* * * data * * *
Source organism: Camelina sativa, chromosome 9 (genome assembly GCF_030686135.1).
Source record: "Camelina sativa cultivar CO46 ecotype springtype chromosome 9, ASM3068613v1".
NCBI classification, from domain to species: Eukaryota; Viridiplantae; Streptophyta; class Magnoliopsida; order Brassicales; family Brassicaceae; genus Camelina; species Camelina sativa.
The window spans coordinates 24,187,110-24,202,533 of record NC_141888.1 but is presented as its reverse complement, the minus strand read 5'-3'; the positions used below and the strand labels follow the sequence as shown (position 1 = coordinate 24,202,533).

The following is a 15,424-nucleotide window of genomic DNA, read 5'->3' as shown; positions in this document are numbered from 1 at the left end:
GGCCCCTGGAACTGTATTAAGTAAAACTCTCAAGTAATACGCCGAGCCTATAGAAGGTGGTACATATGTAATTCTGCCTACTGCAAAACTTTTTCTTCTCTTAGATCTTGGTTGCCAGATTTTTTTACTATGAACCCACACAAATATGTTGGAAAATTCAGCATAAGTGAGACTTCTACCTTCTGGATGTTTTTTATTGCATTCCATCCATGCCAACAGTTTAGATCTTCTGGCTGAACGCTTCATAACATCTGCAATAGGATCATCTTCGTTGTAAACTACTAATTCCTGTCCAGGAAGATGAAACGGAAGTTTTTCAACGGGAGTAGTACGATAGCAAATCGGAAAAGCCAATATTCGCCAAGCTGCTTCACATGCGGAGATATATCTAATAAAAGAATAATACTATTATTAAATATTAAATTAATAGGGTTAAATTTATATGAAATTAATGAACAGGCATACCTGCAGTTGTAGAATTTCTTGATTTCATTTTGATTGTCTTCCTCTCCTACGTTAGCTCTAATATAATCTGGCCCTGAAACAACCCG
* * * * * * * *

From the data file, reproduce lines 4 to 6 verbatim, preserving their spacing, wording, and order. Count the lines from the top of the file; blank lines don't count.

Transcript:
The window spans coordinates 24,187,110-24,202,533 of record NC_141888.1 but is presented as its reverse complement, the minus strand read 5'-3'; the positions used below and the strand labels follow the sequence as shown (position 1 = coordinate 24,202,533).

The following is a 15,424-nucleotide window of genomic DNA, read 5'->3' as shown; positions in this document are numbered from 1 at the left end:
GGCCCCTGGAACTGTATTAAGTAAAACTCTCAAGTAATACGCCGAGCCTATAGAAGGTGGTACATATGTAATTCTGCCTACTGCAAAACTTTTTCTTCTCTTAGATCTTGGTTGCCAGATTTTTTTACTATGAACCCACACAAATATGTTGGAAAATTCAGCATAAGTGAGACTTCTACCTTCTGGATGTTTTTTATTGCATTCCATCCATGCCAACAGTTTAGATCTTCTGGCTGAACGCTTCATAACATCTGCAATAGGATCATCTTCGTTGTAAACTACTAATTCCTGTCCAGGAAGATGAAACGGAAGTTTTTCAACGGGAGTAGTACGATAGCAAATCGGAAAAGCCAATATTCGCCAAGCTGCTTCACATGCGGAGATATATCTAATAAAAGAATAATACTATTATTAAATATTAAATTAATAGGGTTAAATTTATATGAAATTAATGAACAGGCATACCTGCAGTTGTAGAATTTCTTGATTTCATTTTGATTGTCTTCCTCTCCTACGTTAGCTCTAATATAATCTGGCCCTGAAACAACCCG